This table was adopted by the US Government in 1928 following the Lake Denmark accident; at the same time the Dept of Defense Explosive Safety Board (DDESB) was established:

"The Department of Defense Explosives Safety Board (DDESB), formerly called the Armed Forces Explosives Safety Board, was established in 1928 by the Seventieth Congress after a major disaster occurred at the Naval Ammunition Depot, Lake Denmark, New Jersey in 1926. The accident virtually destroyed the depot, causing heavy damage to adjacent Picatinny Arsenal and the surrounding communities, killing 21 people, and seriously injuring 53 others. The monetary loss to the Navy alone was $84 million. As a result of a full-scale Congressional investigation, Congress directed the establishment of the Board to provide oversight of the development, manufacture, testing, maintenance, demilitarization, handling, transportation and storage of explosives, including chemical agents on DoD facilities worldwide." (http://www.ddesb.pentagon.mil/ - accessed 21 May 2010)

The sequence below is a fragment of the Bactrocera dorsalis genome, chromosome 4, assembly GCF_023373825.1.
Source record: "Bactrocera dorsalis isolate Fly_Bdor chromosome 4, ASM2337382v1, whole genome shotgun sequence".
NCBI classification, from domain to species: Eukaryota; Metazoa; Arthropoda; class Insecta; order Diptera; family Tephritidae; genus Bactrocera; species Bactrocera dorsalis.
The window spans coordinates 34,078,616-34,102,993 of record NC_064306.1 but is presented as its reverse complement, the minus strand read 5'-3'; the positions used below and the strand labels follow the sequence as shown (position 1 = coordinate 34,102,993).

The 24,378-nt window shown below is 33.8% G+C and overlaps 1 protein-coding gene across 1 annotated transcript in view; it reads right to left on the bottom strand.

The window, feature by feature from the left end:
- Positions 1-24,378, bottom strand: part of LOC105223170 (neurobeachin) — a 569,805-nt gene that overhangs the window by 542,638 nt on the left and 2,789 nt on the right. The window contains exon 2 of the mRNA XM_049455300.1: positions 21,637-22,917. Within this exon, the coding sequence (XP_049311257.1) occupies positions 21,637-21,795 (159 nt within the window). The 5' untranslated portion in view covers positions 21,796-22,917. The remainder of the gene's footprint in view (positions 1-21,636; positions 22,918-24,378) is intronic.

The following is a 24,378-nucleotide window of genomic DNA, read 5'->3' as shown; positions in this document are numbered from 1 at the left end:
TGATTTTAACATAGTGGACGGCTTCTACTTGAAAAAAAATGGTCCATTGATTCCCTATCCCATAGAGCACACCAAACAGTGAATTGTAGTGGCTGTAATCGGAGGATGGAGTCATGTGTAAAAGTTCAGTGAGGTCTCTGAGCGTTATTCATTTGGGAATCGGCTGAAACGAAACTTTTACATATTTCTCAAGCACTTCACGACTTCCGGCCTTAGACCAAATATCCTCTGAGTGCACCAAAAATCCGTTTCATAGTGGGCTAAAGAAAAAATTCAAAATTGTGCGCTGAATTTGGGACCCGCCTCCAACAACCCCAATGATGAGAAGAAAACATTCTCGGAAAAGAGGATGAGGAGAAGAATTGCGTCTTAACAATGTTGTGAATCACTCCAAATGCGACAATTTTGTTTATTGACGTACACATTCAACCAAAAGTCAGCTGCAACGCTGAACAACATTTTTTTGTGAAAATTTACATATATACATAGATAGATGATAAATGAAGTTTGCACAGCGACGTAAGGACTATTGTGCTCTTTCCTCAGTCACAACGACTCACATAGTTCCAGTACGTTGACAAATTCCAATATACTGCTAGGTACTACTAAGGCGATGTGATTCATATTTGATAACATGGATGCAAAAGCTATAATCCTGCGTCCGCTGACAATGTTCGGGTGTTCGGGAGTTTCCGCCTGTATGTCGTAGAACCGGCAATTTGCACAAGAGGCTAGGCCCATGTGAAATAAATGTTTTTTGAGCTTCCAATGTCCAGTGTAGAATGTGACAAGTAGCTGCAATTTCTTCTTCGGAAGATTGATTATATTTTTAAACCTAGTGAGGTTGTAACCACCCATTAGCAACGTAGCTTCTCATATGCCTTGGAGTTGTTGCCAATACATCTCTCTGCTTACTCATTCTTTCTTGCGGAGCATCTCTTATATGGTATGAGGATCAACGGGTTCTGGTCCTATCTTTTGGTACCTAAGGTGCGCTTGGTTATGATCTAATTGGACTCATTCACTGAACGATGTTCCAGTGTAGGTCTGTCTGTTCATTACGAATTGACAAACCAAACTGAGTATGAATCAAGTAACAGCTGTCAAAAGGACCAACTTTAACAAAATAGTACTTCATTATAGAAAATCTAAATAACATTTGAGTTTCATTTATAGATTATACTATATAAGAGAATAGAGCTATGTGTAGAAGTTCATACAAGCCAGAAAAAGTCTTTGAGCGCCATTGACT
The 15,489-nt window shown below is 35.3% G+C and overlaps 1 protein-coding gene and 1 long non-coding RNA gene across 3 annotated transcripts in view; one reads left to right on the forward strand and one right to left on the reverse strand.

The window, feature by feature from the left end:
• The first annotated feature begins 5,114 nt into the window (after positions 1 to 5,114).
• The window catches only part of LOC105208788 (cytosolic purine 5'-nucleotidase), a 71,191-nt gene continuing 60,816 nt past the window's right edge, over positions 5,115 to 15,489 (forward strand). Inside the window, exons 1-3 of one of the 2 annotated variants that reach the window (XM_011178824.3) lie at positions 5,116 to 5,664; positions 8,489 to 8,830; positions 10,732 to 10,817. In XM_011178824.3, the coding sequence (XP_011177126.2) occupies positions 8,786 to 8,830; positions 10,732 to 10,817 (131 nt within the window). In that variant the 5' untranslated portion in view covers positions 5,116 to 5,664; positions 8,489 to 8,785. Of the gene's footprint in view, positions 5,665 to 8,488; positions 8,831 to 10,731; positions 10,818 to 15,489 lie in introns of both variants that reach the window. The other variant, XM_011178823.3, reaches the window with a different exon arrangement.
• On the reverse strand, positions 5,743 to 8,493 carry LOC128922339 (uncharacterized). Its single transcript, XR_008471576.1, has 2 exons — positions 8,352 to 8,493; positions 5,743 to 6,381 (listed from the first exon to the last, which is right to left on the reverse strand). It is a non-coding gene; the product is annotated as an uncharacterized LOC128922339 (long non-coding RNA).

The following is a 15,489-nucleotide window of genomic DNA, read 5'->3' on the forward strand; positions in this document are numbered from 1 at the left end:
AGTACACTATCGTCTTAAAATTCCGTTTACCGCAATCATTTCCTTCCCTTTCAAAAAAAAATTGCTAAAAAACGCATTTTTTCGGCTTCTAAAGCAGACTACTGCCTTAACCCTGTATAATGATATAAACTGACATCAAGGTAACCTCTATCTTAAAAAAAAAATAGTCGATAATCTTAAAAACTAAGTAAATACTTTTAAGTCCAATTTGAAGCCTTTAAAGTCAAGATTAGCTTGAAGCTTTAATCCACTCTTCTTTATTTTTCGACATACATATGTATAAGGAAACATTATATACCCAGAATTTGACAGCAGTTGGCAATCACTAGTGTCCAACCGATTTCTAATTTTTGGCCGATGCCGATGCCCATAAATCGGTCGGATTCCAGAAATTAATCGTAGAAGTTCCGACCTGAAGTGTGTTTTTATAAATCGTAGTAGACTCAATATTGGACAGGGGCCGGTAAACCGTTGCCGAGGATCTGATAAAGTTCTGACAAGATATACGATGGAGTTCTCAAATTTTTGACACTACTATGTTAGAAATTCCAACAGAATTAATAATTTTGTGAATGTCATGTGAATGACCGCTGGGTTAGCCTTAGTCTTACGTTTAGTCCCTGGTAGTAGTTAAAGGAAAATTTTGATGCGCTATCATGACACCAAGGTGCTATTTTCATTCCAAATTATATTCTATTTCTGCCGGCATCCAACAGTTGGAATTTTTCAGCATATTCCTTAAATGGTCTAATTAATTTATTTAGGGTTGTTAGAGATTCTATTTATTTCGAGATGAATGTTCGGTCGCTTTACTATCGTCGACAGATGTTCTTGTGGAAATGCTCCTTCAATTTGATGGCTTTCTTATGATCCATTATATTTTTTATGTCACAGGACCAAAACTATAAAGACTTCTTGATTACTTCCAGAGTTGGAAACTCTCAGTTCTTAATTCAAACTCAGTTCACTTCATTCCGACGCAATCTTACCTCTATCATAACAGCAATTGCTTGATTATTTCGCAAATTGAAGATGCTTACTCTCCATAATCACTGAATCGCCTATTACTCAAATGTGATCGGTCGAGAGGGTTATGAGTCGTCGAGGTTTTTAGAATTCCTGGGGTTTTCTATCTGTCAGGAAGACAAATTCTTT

Aldrich also asserts that Charles B. Dudley, who drew up the Pennsylvania Railroads explosives transport rules that formed the basis for the American Railway Association rules and Interstate Commerce Commission regulations, was influenced by contemporary British practice:

"In 1895, these events led management again to focus on ways to improve the safety of transporting explosives. For guidance, Dudley turned to Britain, which had regulated explosives since 1875. He corresponded with the British inspectors and obtained copies of their annual reports. British experience, and his own investigations of the physical properties of black-powder containers, led him to develop company regulations similar to those in force in Britain." (Mark Aldrich, Regulating Transportation of Hazardous Substances: Railroads and Reform, 1883-1930, The Business History Review, Vol. 76, No. 2 (Summer, 2002), p. 273)